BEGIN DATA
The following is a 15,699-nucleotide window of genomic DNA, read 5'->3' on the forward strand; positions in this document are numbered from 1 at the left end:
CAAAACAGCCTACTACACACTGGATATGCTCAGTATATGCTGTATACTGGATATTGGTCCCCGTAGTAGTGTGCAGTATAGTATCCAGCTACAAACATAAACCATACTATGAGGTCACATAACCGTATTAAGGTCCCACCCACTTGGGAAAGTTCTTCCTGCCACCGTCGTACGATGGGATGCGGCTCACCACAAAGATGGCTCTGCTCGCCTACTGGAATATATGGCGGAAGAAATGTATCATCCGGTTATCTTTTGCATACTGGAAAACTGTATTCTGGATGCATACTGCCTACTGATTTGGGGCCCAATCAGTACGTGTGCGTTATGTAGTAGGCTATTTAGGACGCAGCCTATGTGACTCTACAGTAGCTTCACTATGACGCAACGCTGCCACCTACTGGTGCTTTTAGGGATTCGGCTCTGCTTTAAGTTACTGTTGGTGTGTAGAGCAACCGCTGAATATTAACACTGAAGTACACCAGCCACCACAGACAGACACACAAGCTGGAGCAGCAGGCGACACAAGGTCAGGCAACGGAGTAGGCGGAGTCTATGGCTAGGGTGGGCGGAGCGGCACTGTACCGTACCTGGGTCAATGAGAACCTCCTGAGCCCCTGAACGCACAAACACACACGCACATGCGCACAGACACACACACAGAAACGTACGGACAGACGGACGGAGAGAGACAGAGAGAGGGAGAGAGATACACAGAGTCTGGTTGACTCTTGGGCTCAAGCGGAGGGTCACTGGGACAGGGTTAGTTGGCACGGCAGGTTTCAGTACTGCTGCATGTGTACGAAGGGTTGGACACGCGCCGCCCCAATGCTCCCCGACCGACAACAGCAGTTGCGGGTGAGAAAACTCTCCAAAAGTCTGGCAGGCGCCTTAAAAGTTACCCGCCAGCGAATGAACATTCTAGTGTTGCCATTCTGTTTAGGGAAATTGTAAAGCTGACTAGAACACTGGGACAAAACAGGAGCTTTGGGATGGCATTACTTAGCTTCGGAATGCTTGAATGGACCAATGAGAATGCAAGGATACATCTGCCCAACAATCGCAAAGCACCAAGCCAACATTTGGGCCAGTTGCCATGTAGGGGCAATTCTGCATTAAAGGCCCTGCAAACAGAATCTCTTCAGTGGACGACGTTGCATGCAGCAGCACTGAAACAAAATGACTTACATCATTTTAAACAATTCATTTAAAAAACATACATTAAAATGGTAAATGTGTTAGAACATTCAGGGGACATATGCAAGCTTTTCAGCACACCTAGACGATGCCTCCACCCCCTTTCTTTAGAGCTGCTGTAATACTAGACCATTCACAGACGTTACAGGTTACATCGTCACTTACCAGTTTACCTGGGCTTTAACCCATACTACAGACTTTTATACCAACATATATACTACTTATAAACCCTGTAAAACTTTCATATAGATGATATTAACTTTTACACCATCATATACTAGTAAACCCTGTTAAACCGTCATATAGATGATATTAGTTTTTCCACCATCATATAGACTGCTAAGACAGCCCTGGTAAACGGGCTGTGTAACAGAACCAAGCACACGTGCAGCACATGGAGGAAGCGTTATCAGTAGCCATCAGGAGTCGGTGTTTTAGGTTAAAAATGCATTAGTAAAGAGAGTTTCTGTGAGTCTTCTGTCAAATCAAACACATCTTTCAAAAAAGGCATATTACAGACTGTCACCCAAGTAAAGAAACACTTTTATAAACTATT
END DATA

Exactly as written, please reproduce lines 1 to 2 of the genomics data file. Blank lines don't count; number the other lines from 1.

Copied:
The following is a 15,699-nucleotide window of genomic DNA, read 5'->3' on the forward strand; positions in this document are numbered from 1 at the left end:
CAAAACAGCCTACTACACACTGGATATGCTCAGTATATGCTGTATACTGGATATTGGTCCCCGTAGTAGTGTGCAGTATAGTATCCAGCTACAAACATAAACCATACTATGAGGTCACATAACCGTATTAAGGTCCCACCCACTTGGGAAAGTTCTTCCTGCCACCGTCGTACGATGGGATGCGGCTCACCACAAAGATGGCTCTGCTCGCCTACTGGAATATATGGCGGAAGAAATGTATCATCCGGTTATCTTTTGCATACTGGAAAACTGTATTCTGGATGCATACTGCCTACTGATTTGGGGCCCAATCAGTACGTGTGCGTTATGTAGTAGGCTATTTAGGACGCAGCCTATGTGACTCTACAGTAGCTTCACTATGACGCAACGCTGCCACCTACTGGTGCTTTTAGGGATTCGGCTCTGCTTTAAGTTACTGTTGGTGTGTAGAGCAACCGCTGAATATTAACACTGAAGTACACCAGCCACCACAGACAGACACACAAGCTGGAGCAGCAGGCGACACAAGGTCAGGCAACGGAGTAGGCGGAGTCTATGGCTAGGGTGGGCGGAGCGGCACTGTACCGTACCTGGGTCAATGAGAACCTCCTGAGCCCCTGAACGCACAAACACACACGCACATGCGCACAGACACACACACAGAAACGTACGGACAGACGGACGGAGAGAGACAGAGAGAGGGAGAGAGATACACAGAGTCTGGTTGACTCTTGGGCTCAAGCGGAGGGTCACTGGGACAGGGTTAGTTGGCACGGCAGGTTTCAGTACTGCTGCATGTGTACGAAGGGTTGGACACGCGCCGCCCCAATGCTCCCCGACCGACAACAGCAGTTGCGGGTGAGAAAACTCTCCAAAAGTCTGGCAGGCGCCTTAAAAGTTACCCGCCAGCGAATGAACATTCTAGTGTTGCCATTCTGTTTAGGGAAATTGTAAAGCTGACTAGAACACTGGGACAAAACAGGAGCTTTGGGATGGCATTACTTAGCTTCGGAATGCTTGAATGGACCAATGAGAATGCAAGGATACATCTGCCCAACAATCGCAAAGCACCAAGCCAACATTTGGGCCAGTTGCCATGTAGGGGCAATTCTGCATTAAAGGCCCTGCAAACAGAATCTCTTCAGTGGACGACGTTGCATGCAGCAGCACTGAAACAAAATGACTTACATCATTTTAAACAATTCATTTAAAAAACATACATTAAAATGGTAAATGTGTTAGAACATTCAGGGGACATATGCAAGCTTTTCAGCACACCTAGACGATGCCTCCACCCCCTTTCTTTAGAGCTGCTGTAATACTAGACCATTCACAGACGTTACAGGTTACATCGTCACTTACCAGTTTACCTGGGCTTTAACCCATACTACAGACTTTTATACCAACATATATACTACTTATAAACCCTGTAAAACTTTCATATAGATGATATTAACTTTTACACCATCATATACTAGTAAACCCTGTTAAACCGTCATATAGATGATATTAGTTTTTCCACCATCATATAGACTGCTAAGACAGCCCTGGTAAACGGGCTGTGTAACAGAACCAAGCACACGTGCAGCACATGGAGGAAGCGTTATCAGTAGCCATCAGGAGTCGGTGTTTTAGGTTAAAAATGCATTAGTAAAGAGAGTTTCTGTGAGTCTTCTGTCAAATCAAACACATCTTTCAAAAAAGGCATATTACAGACTGTCACCCAAGTAAAGAAACACTTTTATAAACTATT